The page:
So… you have created a matrix of data vs. target vs. tool, where a target is a target for monitoring, where this might be an application, a server, a switch, storage device or even a rack amongst others. Congratulations, you have a document! Now to show that you can make it work in practice. I am going to cover 2 things that the document must be;
Having a matrix of standards assists the administrative team in offer design, but what if the matrix was published so as to be available to requestors, the document is written at such a level that it is understandable by technical users. Depending on the environmental variability (typically introduced by the lack of availability or adherence to standards) this may mean that there are hundreds, possibly thousands, of discrete products, types and versions, the governance group need to elevate the language of the matrix so that it is understandable by requestors who are non-technical
Although outside the scope of this post it would be prudent to tackle the standards for the most prolific variants first according to the 80:20 rule, and tackle or remove the remainder later. This will significantly reduce the amount of administrative effort required, not just within the monitoring function but within the whole of IT Operations, both within functional areas, and between them.
A one size fits all solution is unlikely to meet the needs of a large enterprise (although it is probably a good fit for SMBs or niche players offering single services) we need to create enough variability in terms of function and cost, but not TOO much variability such that the offerings become too complex to understand.
In other words the governance group and the technical teams responsible for the monitoring need to ‘hide’ as much as possible of the technical detail and environmental variability in terms of specific applications and application and platform versions, even though this is already known in the matrix and may exist during actual deployment. A suggestion would be that the offerings might look similar to below, although this does include some technical detail, with each of the classes applying to each layer
Essentially this becomes a pick-list, or catalog, of monitoring offerings that are available for consumption by requestors and can be combined in any way they choose, and because there is a known amount of effort, and therefore cost associated with each offering this makes it even more attractive to the requestor, as the cost and time become forecastable. The mere fact that is becomes so easy will affect the adoption of the standards.
If you are concerned that the creation of a catalog is in some way an onerous task and requires technology to do it, think clipboard with a piece of paper with check boxes, or if you insist on being ultra-modern a spreadsheet 🙂 either of these is sufficient to start. The beauty is that once they have chosen then you are taking the first steps to include monitoring in a wider ‘service’ catalog, embedding appropriate monitoring with decisions made at the business level, with timely inclusion of monitoring into the service design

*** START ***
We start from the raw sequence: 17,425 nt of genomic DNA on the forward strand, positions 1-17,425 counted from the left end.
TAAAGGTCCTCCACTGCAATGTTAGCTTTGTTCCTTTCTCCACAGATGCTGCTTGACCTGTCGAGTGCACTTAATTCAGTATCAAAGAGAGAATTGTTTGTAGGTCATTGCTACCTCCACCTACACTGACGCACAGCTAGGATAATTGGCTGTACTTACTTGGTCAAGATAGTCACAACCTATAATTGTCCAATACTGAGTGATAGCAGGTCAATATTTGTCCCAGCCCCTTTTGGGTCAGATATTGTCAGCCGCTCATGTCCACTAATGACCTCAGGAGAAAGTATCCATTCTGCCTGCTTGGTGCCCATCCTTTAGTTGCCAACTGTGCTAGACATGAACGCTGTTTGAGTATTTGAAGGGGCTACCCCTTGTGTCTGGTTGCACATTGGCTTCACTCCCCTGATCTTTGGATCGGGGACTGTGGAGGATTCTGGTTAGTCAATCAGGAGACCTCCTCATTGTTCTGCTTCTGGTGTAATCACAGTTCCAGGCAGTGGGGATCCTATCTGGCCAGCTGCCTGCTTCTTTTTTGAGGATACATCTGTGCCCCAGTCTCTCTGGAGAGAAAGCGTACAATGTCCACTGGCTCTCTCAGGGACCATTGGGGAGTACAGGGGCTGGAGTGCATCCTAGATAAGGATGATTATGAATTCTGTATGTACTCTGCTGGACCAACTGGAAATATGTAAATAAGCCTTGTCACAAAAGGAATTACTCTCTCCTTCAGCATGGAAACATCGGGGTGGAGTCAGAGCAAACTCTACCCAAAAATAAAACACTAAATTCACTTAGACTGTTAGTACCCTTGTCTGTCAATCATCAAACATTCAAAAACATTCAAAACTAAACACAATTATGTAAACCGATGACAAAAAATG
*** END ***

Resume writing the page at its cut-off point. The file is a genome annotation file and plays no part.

The above matrix makes apparent that higher level offerings are dependent on the offerings between them e.g. silver includes all of bronze. But it is worthy of note that for full end-to-end monitoring there are layers within layers, e.g. if systems monitoring includes elements of platform such as database, then it must adopt the standards by which servers are monitored, and in turn this relies on the monitoring of the infrastructure, whether virtual or physical. There are many variances of this which should be self-evident, so I will not dwell on them here.
As an aside, gold offerings in this example would be the most complex to implement and administer, but if these solutions are more frequently requested then based on familiarity they should become easier to maintain and could drop into silver offerings. The same is true for silver becoming bronze. This is exactly how industry leaders operate. AWS create custom solutions based on the specific needs of individual customers, once they become familiar with the solution then they will make them publicly accessible to be requested as standard. This frees them, and you up to produce new ‘gold’ offerings increasing your portfolio and ability to serve your customers effectively.
So what is the governance group on the gook for? I discussed that they are responsible for setting out the available data in Governance, Urgh! As you see here they are the architects of a monitoring catalog and understand the strategy of the monitoring function including the roadmap. They have 2 more roles, the first, as alluded to, is that they are the single point of request for monitoring and the second, closely-linked role is that of a combined demand/change/release manager.
So we now have as single contact from which a requestor can get an authoritative response, the information is available as a simple catalog that is based on standards that have been defined, that are hidden from the requestor, and everyone knows what they are doing. Cool! We are finished, right? We can now onboard applications into monitoring. We COULD. But should we? We have made it easy for the requestor. But do you remember The Problem with Technologists, they are selfish, ask yourself what is in it for me. You want it to be easy for yourself, you have the standards, the configurations are known, so why would you not automate it. Read Let your Tools take the Strain to find out how